Smith-Jones

Common causes of accidents at work

Introduction

It’s a well-known fact that accidents can happen anytime, anywhere and for all sorts of reasons.  However, what you might not expect is to have an accident at work. After all, you’re just there to do your job – right? Sadly, that’s not always the case.

Despite the fact that each and every employer has a legal duty to ensure that your workplace is safe, they can’t possibly predict every eventuality and sometimes things simply go wrong – and often to an employees’ detriment.

In this article we take a look at the most common causes of accidents which occur in the workplace and more specifically, what can be done to prevent them.

What do the stats look like for accidents at work?

According to figures issued by the Government, 137 workers were killed at work during 2016/17 with the vast majority of those being aged between 16 and 59.  A further 92 members of the public were killed due to a work-related incident.

Ranking high among fatalities were construction worker, closely followed by agricultural workers.  The main reasons for fatalities were as follows:

  • Struck by a moving vehicle (31)
  • Falling from a height (25)
  • Struck by a moving object (20)
  • Trapped by something either collapsing or over-turning (10)
  • Making contact with moving machinery (8)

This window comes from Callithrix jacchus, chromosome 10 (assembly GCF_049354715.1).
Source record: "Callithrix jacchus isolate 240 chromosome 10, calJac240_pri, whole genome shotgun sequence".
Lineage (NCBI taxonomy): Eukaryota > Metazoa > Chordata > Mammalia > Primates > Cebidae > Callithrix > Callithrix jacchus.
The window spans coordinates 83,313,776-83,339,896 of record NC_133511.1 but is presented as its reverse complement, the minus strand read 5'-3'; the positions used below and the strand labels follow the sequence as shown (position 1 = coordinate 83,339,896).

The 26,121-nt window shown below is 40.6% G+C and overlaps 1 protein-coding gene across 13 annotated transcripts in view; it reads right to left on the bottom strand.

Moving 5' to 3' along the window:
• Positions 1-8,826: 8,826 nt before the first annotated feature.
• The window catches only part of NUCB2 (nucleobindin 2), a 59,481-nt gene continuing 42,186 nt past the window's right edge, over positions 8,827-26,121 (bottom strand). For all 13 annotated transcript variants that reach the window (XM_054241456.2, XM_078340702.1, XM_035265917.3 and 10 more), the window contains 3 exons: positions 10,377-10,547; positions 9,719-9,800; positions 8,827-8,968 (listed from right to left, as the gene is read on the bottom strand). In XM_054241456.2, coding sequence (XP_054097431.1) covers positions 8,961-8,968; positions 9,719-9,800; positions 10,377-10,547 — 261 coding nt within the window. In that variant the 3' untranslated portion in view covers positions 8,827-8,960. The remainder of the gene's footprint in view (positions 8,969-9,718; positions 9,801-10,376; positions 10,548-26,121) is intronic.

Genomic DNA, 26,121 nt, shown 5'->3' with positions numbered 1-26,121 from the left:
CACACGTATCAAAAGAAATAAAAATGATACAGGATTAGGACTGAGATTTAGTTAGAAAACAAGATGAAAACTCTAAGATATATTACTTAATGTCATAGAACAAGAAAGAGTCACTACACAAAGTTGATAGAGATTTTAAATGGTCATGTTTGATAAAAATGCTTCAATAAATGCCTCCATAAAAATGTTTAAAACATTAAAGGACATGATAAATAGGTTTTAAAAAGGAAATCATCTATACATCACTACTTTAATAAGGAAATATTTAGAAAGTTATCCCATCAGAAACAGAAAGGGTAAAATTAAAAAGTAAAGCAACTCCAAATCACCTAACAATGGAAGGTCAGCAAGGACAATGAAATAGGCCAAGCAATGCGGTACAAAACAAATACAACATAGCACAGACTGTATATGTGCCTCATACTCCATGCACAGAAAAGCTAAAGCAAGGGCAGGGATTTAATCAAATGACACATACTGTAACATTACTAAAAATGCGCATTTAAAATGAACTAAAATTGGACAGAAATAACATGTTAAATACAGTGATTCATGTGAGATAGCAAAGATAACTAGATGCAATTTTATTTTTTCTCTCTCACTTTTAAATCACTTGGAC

• Making contact with electricity (8)

Fortunately, the rate of fatalities has significantly dropped since 1981 when there were 2.1 fatalities per 1,000,000 workers – compared to just 0.4 during 2016/17.  However, despite an otherwise long-term downward trend it certainly doesn’t make for good reading.

In terms of non-fatal injuries at work during 2016/17, these totalled 609,000 self-reported incidents and 70,116 non-fatal injuries reported by employers. 175,000 of these incidents necessitated the employee taking more than a week off work, with the majority of accidents being experienced by males (62{d0b33ffed4c839fc4b18c811774d92ca1331969f61d589721459b0764cff8e09}).

Accident types for non-fatal incidents were reported as follows:

  • Slip, trip or fall on the same level (29{d0b33ffed4c839fc4b18c811774d92ca1331969f61d589721459b0764cff8e09})
  • Lifting or handling (22{d0b33ffed4c839fc4b18c811774d92ca1331969f61d589721459b0764cff8e09})
  • Struck by an object (10{d0b33ffed4c839fc4b18c811774d92ca1331969f61d589721459b0764cff8e09})
  • Falling from a height (7{d0b33ffed4c839fc4b18c811774d92ca1331969f61d589721459b0764cff8e09})
  • Act of violence (7{d0b33ffed4c839fc4b18c811774d92ca1331969f61d589721459b0764cff8e09})
  • Contact with machinery (4{d0b33ffed4c839fc4b18c811774d92ca1331969f61d589721459b0764cff8e09})
  • Strike against something fixed or stationary (4{d0b33ffed4c839fc4b18c811774d92ca1331969f61d589721459b0764cff8e09})

Incidents of this type have again fallen over the years – in fact, by around half since 2010/11.

Whilst the majority of data is currently collected from the Labour Force Survey (‘LFS’), it’s also supplemented by reports from employers and the Reporting of Injuries, Diseases and Dangerous Occurrences Regulations (‘RIDDOR’). That said, LFS data has several distinct advantages over that supplied by RIDDOR since they are neither affected by legislation nor subject to the substantial under-reporting which tends to affect RIDDOR statistics.

What are the most common causes of accidents at work?

So, in terms of statistical evidence, the most common cause of fatal accidents at work is being struck by a moving vehicle, whilst the most common cause of non-fatal accidents is caused by slips, trips and falls.